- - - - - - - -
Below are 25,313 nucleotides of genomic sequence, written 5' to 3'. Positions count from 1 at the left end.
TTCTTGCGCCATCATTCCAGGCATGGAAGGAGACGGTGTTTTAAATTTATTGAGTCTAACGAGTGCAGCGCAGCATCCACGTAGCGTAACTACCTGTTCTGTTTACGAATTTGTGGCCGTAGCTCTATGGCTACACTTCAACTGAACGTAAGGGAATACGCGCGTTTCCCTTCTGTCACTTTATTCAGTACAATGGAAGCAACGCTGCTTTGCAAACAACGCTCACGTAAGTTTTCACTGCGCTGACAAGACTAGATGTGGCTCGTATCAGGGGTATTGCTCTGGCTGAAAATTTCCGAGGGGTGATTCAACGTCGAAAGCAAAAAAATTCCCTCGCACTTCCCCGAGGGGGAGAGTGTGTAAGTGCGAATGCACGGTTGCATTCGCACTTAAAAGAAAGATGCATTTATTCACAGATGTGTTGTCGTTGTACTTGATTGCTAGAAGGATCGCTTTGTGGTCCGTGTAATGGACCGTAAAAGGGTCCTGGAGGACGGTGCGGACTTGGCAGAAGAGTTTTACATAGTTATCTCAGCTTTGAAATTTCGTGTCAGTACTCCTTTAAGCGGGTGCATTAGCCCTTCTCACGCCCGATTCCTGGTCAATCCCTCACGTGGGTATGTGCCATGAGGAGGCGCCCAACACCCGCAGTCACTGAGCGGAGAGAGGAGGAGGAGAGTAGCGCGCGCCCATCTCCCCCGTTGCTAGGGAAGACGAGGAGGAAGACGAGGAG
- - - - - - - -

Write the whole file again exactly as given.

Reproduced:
Below are 25,313 nucleotides of genomic sequence, written 5' to 3'. Positions count from 1 at the left end.
TTCTTGCGCCATCATTCCAGGCATGGAAGGAGACGGTGTTTTAAATTTATTGAGTCTAACGAGTGCAGCGCAGCATCCACGTAGCGTAACTACCTGTTCTGTTTACGAATTTGTGGCCGTAGCTCTATGGCTACACTTCAACTGAACGTAAGGGAATACGCGCGTTTCCCTTCTGTCACTTTATTCAGTACAATGGAAGCAACGCTGCTTTGCAAACAACGCTCACGTAAGTTTTCACTGCGCTGACAAGACTAGATGTGGCTCGTATCAGGGGTATTGCTCTGGCTGAAAATTTCCGAGGGGTGATTCAACGTCGAAAGCAAAAAAATTCCCTCGCACTTCCCCGAGGGGGAGAGTGTGTAAGTGCGAATGCACGGTTGCATTCGCACTTAAAAGAAAGATGCATTTATTCACAGATGTGTTGTCGTTGTACTTGATTGCTAGAAGGATCGCTTTGTGGTCCGTGTAATGGACCGTAAAAGGGTCCTGGAGGACGGTGCGGACTTGGCAGAAGAGTTTTACATAGTTATCTCAGCTTTGAAATTTCGTGTCAGTACTCCTTTAAGCGGGTGCATTAGCCCTTCTCACGCCCGATTCCTGGTCAATCCCTCACGTGGGTATGTGCCATGAGGAGGCGCCCAACACCCGCAGTCACTGAGCGGAGAGAGGAGGAGGAGAGTAGCGCGCGCCCATCTCCCCCGTTGCTAGGGAAGACGAGGAGGAAGACGAGGAG